Calypso 4D Localization System

Winship Cancer Institute of Emory University is the first cancer facility in the Southeast to provide prostate cancer patients with Calypso, a cutting-edge technology that helps physicians localize and track prostate cancer motion during treatment. This device, combined with Emory’s On-Board Imaging System, greatly improves the precision and effectiveness of prostate cancer treatments.

“Calypso plus On-Board Imaging enables us to deliver extremely accurate radiation therapy in real time,” says Peter Rossi, MD, assistant professor in Emory’s radiation oncology department. “Organs naturally move during radiation treatments, and this movement cannot always be predicted. In the end, it makes our treatment more accurate, which we hope will improve the lives of men with prostate cancer.”

The Calypso system uses tiny electromagnetic sensors, about the size of a grain of rice, that are implanted in the prostate prior to treatment. These sensors essentially become a “GPS system,” enabling doctors to locate the tumor within the prostate and then continuously monitor that location during delivery of the radiation. The sensors, which are passive until activated by the Calypso system, are implanted in an outpatient procedure similar to a biopsy.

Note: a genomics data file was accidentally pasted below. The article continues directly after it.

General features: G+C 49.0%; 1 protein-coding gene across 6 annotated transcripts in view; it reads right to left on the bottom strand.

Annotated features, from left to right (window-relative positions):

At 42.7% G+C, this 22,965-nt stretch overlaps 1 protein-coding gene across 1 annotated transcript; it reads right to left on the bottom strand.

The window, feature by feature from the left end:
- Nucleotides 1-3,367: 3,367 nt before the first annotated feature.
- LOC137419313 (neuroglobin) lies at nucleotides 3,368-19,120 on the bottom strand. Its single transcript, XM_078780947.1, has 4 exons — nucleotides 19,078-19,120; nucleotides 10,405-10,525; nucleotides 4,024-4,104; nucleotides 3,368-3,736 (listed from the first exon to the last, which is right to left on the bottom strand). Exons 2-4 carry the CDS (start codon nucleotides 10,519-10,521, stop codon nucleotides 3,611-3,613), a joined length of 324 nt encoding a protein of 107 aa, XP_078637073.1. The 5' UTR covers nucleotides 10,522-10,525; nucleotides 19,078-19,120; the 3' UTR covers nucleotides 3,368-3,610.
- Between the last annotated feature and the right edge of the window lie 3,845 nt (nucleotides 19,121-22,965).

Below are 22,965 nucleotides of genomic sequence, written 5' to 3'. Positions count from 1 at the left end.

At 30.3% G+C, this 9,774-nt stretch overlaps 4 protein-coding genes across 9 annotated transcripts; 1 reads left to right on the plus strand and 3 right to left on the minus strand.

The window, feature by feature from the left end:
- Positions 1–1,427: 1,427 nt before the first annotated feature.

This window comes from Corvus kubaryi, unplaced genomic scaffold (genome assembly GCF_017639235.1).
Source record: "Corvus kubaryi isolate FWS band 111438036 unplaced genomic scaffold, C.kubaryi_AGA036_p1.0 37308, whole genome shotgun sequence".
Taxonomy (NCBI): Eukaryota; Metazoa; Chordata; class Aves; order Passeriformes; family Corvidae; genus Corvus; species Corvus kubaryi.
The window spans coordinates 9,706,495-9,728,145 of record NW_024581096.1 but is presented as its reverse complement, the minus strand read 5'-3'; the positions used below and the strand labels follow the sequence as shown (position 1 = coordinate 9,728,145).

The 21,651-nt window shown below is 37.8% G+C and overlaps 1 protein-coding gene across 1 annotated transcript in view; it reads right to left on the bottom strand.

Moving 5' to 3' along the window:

In 2004, Winship Cancer Institute of Emory University was the first institution in North America to implement the On-Board Imager system for image-guided radiation therapy. The combination of Calypso GPS for the body and On-Board Imager is one of the first in the country. The Calypso system received FDA clearance in 2006.